06/27/16 -- Alexander Parkinson

24 June 2016

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Adam Savage, co-host of Mythbusters

Cool Tools Show 057: Adam Savage

Our guest this week is Adam Savage. Adam was the co-host of Mythbusters and editor-in-chief of Tested.

Subscribe to the Cool Tools Show on iTunes | RSS | Transcript | Download MP3 | See all the Cool Tools Show posts on a single page

Show notes:

image_4948
19″ Forged Alloy Nail Puller($42)
The first tool I wanted to talk about is a really ancient tool and it’s a cast iron nail puller. It’s got a little beak at the end like a octopus’ beak or a squid beak and that’s the part you put around the nail. … You use the handle to hammer the beak and the beak clamps in and grabs both sides of the nail. Then you pull back on the handle using the lever to the side of the beak and it yanks a nail right out of the wood. I use this tool maybe once every couple of years, but every time I do there’s no other tool that would have done what this does. … You could have a nail that’s missing it’s head and this thing could still pull it out. Try and find me another tool that could apply that much physics to the problem of pulling a nail. … It feels right out of a Sears catalog or a Montgomery catalog from the turn of the last century.

Kunz 151
Kunz 151 Flat Spokeshave ($29)
I was shocked at how easy it was to use a spoke shaver, at how well it took a square piece of wood and made it round in literally about 15 minutes. … Like the rule of knives. You cut on the pole. You place it on the corner and you adjust the angle of the wood with how you’re holding it and you pull back towards yourself and you can, with really impressive precision, peel off a lot of or little of the wood as you’re puling the spoke shaver towards you. … I was really surprised at how ergonomic it was, at how much fine motor control even a beginner like me had in making this two by four, or this one by one, a nice round dowel.

844k_in_stand
Marameter 844K Intramess Mahr Federal Self Centering Bore Gages
If you’re doing high level machining work. This is what’s called a check gage or a comparato. This allows you to make sure that the parts that you are making are absolutely scalable to each other, or you’ll have a set of gage blocks. Gage blocks are, let’s say you want to make something that is exactly 1.3759 inches tall. It’s got to be that tall because you’re working with incredibly high tolerances for a piece of NASA hardware. You’d set that height up using gauge blocks, which are a set of blocks that allow you to put them together in multiple combinations that give you every gradation and then you’d place them underneath this check gauge and you’d center it so that it would be set, so that zero on the check gauge was at 1.3795 inches tall and then you’d machine your part and you’d put it into double check that it was exactly the correct height. This is when your working with tolerances, obviously, much finer than the thousandth of an inch, which many high level machines are built to. It’s not actually that I have a regular need for this much accuracy, but I love knowing that it’s possible.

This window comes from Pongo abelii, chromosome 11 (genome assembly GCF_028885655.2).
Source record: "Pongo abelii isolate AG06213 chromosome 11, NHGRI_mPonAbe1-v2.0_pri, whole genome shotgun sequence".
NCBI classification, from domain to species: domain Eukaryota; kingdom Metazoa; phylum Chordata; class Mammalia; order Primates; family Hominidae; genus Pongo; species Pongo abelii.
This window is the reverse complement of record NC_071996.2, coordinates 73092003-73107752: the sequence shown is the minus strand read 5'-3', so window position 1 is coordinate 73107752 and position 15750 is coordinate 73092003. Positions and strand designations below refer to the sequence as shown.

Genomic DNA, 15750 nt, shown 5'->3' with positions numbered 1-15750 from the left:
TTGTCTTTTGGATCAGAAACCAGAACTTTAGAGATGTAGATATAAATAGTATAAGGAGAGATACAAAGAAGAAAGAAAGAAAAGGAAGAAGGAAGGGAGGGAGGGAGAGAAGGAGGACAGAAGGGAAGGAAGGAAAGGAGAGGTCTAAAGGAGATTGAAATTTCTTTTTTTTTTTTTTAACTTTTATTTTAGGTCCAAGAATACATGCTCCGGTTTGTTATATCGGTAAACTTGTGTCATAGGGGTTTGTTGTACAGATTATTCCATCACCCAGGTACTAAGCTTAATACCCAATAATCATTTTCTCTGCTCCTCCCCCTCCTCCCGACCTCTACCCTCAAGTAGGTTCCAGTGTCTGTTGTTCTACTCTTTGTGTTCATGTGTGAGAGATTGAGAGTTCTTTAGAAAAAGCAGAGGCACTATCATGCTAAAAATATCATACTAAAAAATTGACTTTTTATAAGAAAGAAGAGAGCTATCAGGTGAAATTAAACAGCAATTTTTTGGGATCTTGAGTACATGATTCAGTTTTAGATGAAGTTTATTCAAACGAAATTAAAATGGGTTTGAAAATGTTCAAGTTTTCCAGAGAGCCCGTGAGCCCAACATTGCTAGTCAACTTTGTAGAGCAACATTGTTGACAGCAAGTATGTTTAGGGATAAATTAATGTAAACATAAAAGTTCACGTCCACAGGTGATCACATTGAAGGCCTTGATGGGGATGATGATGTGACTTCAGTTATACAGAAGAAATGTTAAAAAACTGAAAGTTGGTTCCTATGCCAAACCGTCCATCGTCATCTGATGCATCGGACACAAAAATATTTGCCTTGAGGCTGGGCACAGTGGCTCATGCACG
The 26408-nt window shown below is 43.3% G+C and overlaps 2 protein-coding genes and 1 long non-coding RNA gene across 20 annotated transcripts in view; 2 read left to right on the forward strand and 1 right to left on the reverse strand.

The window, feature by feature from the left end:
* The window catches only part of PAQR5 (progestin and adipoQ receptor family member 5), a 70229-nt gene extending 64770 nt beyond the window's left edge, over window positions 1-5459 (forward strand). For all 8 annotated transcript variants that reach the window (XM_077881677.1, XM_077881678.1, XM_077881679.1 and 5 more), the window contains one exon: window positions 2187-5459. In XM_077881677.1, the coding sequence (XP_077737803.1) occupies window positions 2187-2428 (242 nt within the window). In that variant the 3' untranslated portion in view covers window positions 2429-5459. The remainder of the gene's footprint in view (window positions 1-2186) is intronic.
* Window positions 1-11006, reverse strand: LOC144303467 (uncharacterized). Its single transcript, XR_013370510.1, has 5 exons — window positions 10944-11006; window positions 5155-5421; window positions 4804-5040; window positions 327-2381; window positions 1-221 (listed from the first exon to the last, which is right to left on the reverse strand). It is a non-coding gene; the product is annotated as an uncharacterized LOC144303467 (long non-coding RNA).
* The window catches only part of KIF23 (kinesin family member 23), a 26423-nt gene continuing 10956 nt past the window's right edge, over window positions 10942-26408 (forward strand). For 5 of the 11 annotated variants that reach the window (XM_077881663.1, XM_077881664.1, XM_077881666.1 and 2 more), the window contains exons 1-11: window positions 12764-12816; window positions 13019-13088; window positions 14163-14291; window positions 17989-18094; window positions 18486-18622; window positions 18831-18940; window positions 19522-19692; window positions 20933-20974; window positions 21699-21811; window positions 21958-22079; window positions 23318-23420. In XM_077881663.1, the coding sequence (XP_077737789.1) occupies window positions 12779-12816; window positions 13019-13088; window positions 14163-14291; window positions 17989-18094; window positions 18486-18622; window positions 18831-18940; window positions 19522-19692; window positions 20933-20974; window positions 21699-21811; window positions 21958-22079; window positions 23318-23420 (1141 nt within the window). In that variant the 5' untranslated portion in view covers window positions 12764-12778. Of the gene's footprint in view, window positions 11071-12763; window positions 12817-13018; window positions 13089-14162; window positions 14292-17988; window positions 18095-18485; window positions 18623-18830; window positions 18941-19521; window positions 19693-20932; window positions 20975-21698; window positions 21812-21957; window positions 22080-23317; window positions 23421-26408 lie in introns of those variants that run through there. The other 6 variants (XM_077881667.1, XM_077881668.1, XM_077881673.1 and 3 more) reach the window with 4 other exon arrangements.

sewing
Janome HD3000 Heavy Duty Sewing Machine w/ Hard Case ($400)
I have been sewing my whole life, since home economics in the 70’s. I had this [old] sewing machine I bought for a job about 20 years ago. It’s been in recent times coughing up a little blood. It’s 25 years old and I decided to upgrade. I did a little research and I found that the Janome HD3000 was, for me, the best mix of a prosumer heavy duty machine that wouldn’t break the bank. … There’s a specific foot for doing a surger stitch and I’m sewing with fur lately as part of a costuming thing and the fur requires a surger stitch for the maximum straight and it’s really cool. It’s opened my eyes to using custom feet for different types of executions like button holes and things like that.

06/24/16 --

24 June 2016

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Smittybilt Beaver Step

Simplest way to add a stepping point to get into your pickup truck's cargo area

This is a combination truck hitch step/recovery point/bumper protector. This step has an interesting shape, more like a broad arrow head than the beaver tail it is named after. The unique shape makes it very easy to thread a recovery strap through and/or around it for secure use.